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Vowel Length From Latin to Romance

By Michele Loporcaro

This book "draws on extensive empirical data, including from lesser known varieties" and "puts forward a new account of a well-known diachronic phenomenon."


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Letter Writing and Language Change

Edited By Anita Auer, Daniel Schreier, and Richard J. Watts

This book "challenges the assumption that there is only one 'legitimate' and homogenous form of English or of any other language" and "supports the view of different/alternative histories of the English language and will appeal to readers who are skeptical of 'standard' language ideology."


Academic Paper


Title: Dialect accommodation in a bi-ethnic mountain enclave community: More evidence on the development of African American English
Author: Christine Mallinson
Email: click here TO access email
Homepage: http://christinemallinson.com
Institution: University of Maryland, Baltimore County
Author: Walt Wolfram
Institution: North Carolina State University
Linguistic Field: Sociolinguistics
Subject Language: English
Abstract: The investigation of isolated African American enclave communities has been instrumental in reformulating the historical reconstruction of earlier African American English and the current trajectory of language change in African American Vernacular English (AAVE). This case study examines a unique enclave sociolinguistic situation – a small, long-term, isolated bi-ethnic enclave community in the mountains of western North Carolina – to further understanding of the role of localized dialect accommodation and ethnolinguistic distinctiveness in the historical development of African American English. The examination of a set of diagnostic phonological and morphosyntactic variables for several of the remaining African Americans in this community supports the conclusion that earlier African American English largely accommodated local dialects while maintaining a subtle, distinctive ethnolinguistic divide. However, unlike the situation in some other African American communities, there is no current movement toward an AAVE external norm for the lone isolated African American teenager; rather, there is increasing accommodation to the local dialect. Contact-based, identity-based, and ideologically based explanations are appealed to in describing the past and present direction of change for the African Americans in this receding community.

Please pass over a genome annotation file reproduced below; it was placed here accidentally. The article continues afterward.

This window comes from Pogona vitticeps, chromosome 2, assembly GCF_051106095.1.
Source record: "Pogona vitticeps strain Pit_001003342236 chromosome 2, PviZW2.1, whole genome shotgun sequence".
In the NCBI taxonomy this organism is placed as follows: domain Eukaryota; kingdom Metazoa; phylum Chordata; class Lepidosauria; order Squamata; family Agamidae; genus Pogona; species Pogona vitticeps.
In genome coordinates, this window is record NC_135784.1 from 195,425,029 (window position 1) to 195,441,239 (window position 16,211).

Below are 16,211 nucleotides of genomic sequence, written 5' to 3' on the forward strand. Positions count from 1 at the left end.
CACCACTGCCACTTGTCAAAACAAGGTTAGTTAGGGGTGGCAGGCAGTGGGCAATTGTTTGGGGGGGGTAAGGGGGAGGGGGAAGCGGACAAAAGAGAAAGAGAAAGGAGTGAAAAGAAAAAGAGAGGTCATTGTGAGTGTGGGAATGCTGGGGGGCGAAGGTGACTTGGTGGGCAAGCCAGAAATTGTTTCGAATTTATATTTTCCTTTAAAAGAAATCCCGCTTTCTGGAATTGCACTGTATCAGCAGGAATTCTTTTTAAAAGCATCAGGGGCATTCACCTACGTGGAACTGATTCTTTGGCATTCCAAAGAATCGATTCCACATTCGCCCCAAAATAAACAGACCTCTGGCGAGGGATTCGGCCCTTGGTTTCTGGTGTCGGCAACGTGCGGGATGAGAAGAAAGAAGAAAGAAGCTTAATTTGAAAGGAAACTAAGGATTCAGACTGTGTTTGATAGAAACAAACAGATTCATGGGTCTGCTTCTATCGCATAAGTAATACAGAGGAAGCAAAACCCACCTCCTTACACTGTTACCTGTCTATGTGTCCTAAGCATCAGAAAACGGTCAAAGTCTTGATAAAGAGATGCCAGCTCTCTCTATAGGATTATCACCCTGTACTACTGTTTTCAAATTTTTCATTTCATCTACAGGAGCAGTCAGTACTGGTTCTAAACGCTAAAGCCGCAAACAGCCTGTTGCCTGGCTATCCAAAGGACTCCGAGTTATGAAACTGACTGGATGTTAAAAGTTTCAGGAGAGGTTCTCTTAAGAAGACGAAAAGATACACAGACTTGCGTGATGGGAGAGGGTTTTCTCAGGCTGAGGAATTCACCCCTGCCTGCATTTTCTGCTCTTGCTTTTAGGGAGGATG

CUP AT LINGUIST

This article appears IN Language in Society Vol. 31, Issue 5, which you can READ on Cambridge's site or on LINGUIST .



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